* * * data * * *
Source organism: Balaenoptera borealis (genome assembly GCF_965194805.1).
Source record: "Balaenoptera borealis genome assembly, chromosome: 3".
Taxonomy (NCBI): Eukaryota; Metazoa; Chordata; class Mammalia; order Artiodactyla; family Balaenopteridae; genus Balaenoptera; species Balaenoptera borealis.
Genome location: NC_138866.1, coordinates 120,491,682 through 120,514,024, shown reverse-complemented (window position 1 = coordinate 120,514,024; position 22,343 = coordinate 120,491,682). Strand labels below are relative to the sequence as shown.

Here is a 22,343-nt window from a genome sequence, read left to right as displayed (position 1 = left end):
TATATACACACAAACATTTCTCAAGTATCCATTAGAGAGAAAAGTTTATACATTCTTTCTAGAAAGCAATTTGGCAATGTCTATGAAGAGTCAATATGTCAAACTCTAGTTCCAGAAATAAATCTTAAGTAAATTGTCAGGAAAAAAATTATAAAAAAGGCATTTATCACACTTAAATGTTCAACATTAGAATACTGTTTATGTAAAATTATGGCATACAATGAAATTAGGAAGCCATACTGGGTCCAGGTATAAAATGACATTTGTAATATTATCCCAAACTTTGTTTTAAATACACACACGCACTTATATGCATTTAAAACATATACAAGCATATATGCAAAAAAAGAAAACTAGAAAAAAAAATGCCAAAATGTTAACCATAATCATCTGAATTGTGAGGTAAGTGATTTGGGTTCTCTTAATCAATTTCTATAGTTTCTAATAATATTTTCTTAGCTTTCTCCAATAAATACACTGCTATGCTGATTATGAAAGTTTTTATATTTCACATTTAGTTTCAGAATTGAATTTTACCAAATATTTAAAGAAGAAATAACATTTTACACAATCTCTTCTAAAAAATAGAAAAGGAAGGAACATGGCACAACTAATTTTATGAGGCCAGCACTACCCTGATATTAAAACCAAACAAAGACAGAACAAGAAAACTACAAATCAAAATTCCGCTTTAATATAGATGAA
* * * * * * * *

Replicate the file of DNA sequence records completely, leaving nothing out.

Source organism: Balaenoptera borealis (genome assembly GCF_965194805.1).
Source record: "Balaenoptera borealis genome assembly, chromosome: 3".
Taxonomy (NCBI): Eukaryota; Metazoa; Chordata; class Mammalia; order Artiodactyla; family Balaenopteridae; genus Balaenoptera; species Balaenoptera borealis.
Genome location: NC_138866.1, coordinates 120,491,682 through 120,514,024, shown reverse-complemented (window position 1 = coordinate 120,514,024; position 22,343 = coordinate 120,491,682). Strand labels below are relative to the sequence as shown.

Here is a 22,343-nt window from a genome sequence, read left to right as displayed (position 1 = left end):
TATATACACACAAACATTTCTCAAGTATCCATTAGAGAGAAAAGTTTATACATTCTTTCTAGAAAGCAATTTGGCAATGTCTATGAAGAGTCAATATGTCAAACTCTAGTTCCAGAAATAAATCTTAAGTAAATTGTCAGGAAAAAAATTATAAAAAAGGCATTTATCACACTTAAATGTTCAACATTAGAATACTGTTTATGTAAAATTATGGCATACAATGAAATTAGGAAGCCATACTGGGTCCAGGTATAAAATGACATTTGTAATATTATCCCAAACTTTGTTTTAAATACACACACGCACTTATATGCATTTAAAACATATACAAGCATATATGCAAAAAAAGAAAACTAGAAAAAAAAATGCCAAAATGTTAACCATAATCATCTGAATTGTGAGGTAAGTGATTTGGGTTCTCTTAATCAATTTCTATAGTTTCTAATAATATTTTCTTAGCTTTCTCCAATAAATACACTGCTATGCTGATTATGAAAGTTTTTATATTTCACATTTAGTTTCAGAATTGAATTTTACCAAATATTTAAAGAAGAAATAACATTTTACACAATCTCTTCTAAAAAATAGAAAAGGAAGGAACATGGCACAACTAATTTTATGAGGCCAGCACTACCCTGATATTAAAACCAAACAAAGACAGAACAAGAAAACTACAAATCAAAATTCCGCTTTAATATAGATGAA